The inaugural CNN/YouTube Debate that pitted eight Democratic presidential candidates against 39 video questions submitted from the online community concluded last night to mixed reviews.

Thesnake383 thought it “sucked”, becshalom appreciated the format but wanted to hear more from each candidate, and norm6005 described it as “typical.” It displayed a superficially informative and entertaining look at the candidates, but provided little depth. The “show” – as Steve Bryant calls it – didn’t live up to the hype.

The event was supposed to be a “milestone” in political discourse. By encouraging the electorate to provide questions, YouTube and CNN had seemingly democratized the debate process and given at least some political power back to the people. The concept was touted as “groundbreaking” and “unprecedented”, but the results were anything but.

As Jeff Jarvis notes, “CNN selected too many obvious, dutiful, silly questions,” that were met with obvious, dutiful, silly answers. We learned that John Edwards demands “bold change”, Barack Obama will fight to keep “national interests up front as opposed to special interests,” no on except Joe Biden has a serious plan for Iraq, Hillary Clinton is female, Dennis Kucinich talks a strongly left-leaning game, and we’d all rather have Mike Gravel be our eccentric uncle rather than our president.

In other words, nothing much beyond your “let’s look at the bigger picture” answers filled with everyday political platitudes.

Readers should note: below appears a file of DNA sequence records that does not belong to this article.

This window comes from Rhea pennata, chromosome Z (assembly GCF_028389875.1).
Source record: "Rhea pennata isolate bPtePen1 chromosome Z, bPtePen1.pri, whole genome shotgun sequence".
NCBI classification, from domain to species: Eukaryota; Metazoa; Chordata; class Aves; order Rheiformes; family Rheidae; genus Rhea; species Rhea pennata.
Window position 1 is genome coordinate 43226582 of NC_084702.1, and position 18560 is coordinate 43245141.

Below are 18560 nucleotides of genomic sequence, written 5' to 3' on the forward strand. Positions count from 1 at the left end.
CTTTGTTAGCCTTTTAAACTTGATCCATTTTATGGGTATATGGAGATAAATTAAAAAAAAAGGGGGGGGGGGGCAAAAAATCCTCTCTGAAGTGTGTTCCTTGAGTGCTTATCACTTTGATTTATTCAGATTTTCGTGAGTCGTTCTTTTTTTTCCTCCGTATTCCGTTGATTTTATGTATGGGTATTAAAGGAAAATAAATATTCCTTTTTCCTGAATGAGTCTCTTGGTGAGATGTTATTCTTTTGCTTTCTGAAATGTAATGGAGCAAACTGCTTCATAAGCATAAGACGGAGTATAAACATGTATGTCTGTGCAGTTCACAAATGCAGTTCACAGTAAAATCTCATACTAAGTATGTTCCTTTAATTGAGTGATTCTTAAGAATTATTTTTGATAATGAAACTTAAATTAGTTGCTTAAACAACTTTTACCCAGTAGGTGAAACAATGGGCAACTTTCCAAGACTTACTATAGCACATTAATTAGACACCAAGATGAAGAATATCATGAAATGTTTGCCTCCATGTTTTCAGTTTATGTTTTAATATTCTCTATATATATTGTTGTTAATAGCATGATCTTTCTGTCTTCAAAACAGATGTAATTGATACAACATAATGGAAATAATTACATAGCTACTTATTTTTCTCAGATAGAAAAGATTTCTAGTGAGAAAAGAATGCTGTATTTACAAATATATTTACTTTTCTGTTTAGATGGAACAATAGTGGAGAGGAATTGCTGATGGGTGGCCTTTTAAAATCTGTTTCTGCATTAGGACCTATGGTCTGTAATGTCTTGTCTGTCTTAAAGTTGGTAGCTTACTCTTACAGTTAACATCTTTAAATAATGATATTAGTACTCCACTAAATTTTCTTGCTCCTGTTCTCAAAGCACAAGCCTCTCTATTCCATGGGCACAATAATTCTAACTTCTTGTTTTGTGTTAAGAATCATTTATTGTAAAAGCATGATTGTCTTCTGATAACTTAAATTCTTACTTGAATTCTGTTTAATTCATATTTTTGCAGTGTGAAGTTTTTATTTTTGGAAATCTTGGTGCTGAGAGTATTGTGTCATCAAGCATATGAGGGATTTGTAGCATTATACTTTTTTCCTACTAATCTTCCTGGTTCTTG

But maybe the expectations were set too high. To be fair, there were far too many candidates to adequately delve into the issues, and the debates did work on some level. CNN may have filtered the videos, but they still gave real Americans a chance to be seen and heard. Questions about Iraq and gay marriage gained more weight and appeared more relevant when coming from the father of a deceased soldier and two lesbians living in Brooklyn. These weren’t just issues – they were people.

The videos lent some levity to the room and shed light on a slightly more personal side of the candidates that’s normally reserved for late night TV appearances. They also provided an element of entertainment that broke the debate up into bite size chunks, making the broadcast more palatable and easier to digest.

Anything to get more people involved in the political process is a step in the right direction, and CNN and YouTube should be applauded simply for giving Americans an opportunity to have a louder voice.  Tom Shales of the Washington Post notes that the 3,000 video questions submitted is not even “remotely representative” in a country of 300 million, but it’s certainly a decent start.  Hopefully the debates will become more interactive, CNN will relinquish more control to the people, and more people will have the access and desire to get involved.

This was the beginning of a new political relationship between candidate and electorate.  The Republican Debate is on Monday, September 17. Let’s see how things progress.
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